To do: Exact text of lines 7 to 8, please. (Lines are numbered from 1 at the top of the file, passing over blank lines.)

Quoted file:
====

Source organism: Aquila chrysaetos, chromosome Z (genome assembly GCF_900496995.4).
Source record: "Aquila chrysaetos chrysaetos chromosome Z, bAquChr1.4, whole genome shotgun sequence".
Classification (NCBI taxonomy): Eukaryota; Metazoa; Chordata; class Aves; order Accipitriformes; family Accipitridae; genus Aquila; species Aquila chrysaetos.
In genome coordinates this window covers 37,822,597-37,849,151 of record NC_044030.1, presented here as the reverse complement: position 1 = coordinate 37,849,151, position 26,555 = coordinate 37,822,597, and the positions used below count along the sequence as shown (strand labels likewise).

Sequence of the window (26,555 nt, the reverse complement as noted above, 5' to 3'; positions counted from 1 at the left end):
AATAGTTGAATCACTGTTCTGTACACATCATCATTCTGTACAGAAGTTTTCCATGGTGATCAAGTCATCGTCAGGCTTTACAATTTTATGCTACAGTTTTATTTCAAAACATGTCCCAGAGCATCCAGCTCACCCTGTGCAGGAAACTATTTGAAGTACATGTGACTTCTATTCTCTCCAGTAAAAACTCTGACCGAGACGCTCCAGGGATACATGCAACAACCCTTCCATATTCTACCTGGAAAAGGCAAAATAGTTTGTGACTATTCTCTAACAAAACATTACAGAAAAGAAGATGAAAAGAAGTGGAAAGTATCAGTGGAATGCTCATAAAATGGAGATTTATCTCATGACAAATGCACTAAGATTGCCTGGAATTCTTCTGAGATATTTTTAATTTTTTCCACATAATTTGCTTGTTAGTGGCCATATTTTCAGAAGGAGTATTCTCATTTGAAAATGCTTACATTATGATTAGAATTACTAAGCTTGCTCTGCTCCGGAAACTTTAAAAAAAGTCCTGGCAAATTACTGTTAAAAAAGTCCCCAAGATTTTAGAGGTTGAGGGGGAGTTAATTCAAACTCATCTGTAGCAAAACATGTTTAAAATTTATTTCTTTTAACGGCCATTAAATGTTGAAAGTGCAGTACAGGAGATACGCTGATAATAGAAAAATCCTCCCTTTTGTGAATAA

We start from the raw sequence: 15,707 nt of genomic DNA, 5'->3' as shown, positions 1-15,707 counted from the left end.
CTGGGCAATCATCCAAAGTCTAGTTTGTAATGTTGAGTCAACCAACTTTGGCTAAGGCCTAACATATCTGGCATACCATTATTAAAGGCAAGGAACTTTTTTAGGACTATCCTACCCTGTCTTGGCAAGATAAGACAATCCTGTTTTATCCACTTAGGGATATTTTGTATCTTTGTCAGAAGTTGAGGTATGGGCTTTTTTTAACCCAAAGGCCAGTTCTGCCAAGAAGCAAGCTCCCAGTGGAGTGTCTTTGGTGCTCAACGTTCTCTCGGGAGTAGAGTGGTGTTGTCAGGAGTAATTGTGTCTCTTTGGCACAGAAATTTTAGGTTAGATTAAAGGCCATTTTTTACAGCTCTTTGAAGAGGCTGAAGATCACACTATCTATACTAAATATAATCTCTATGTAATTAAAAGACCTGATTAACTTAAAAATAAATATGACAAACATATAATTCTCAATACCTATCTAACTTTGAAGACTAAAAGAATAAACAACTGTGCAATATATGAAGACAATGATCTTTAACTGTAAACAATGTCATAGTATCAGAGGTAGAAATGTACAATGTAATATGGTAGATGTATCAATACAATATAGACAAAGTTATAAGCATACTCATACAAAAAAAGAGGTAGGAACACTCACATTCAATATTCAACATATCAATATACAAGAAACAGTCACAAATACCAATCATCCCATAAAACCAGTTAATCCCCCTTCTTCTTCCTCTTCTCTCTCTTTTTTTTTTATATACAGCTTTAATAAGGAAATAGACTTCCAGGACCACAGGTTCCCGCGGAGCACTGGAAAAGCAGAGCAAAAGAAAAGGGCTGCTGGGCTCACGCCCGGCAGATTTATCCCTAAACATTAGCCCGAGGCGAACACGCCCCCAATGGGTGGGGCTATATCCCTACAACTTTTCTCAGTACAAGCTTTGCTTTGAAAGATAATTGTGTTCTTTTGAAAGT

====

We start from the raw sequence: 15,707 nt of genomic DNA, 5'->3' as shown, positions 1-15,707 counted from the left end.
CTGGGCAATCATCCAAAGTCTAGTTTGTAATGTTGAGTCAACCAACTTTGGCTAAGGCCTAACATATCTGGCATACCATTATTAAAGGCAAGGAACTTTTTTAGGACTATCCTACCCTGTCTTGGCAAGATAAGACAATCCTGTTTTATCCACTTAGGGATATTTTGTATCTTTGTCAGAAGTTGAGGTATGGGCTTTTTTTAACCCAAAGGCCAGTTCTGCCAAGAAGCAAGCTCCCAGTGGAGTGTCTTTGGTGCTCAACGTTCTCTCGGGAGTAGAGTGGTGTTGTCAGGAGTAATTGTGTCTCTTTGGCACAGAAATTTTAGGTTAGATTAAAGGCCATTTTTTACAGCTCTTTGAAGAGGCTGAAGATCACACTATCTATACTAAATATAATCTCTATGTAATTAAAAGACCTGATTAACTTAAAAATAAATATGACAAACATATAATTCTCAATACCTATCTAACTTTGAAGACTAAAAGAATAAACAACTGTGCAATATATGAAGACAATGATCTTTAACTGTAAACAATGTCATAGTATCAGAGGTAGAAATGTACAATGTAATATGGTAGATGTATCAATACAATATAGACAAAGTTATAAGCATACTCATACAAAAAAAGAGGTAGGAACACTCACATTCAATATTCAACATATCAATATACAAGAAACAGTCACAAATACCAATCATCCCATAAAACCAGTTAATCCCCCTTCTTCTTCCTCTTCTCTCTCTTTTTTTTTTATATACAGCTTTAATAAGGAAATAGACTTCCAGGACCACAGGTTCCCGCGGAGCACTGGAAAAGCAGAGCAAAAGAAAAGGGCTGCTGGGCTCACGCCCGGCAGATTTATCCCTAAACATTAGCCCGAGGCGAACACGCCCCCAATGGGTGGGGCTATATCCCTACAACTTTTCTCAGTACAAGCTTTGCTTTGAAAGATAATTGTGTTCTTTTGAAAGT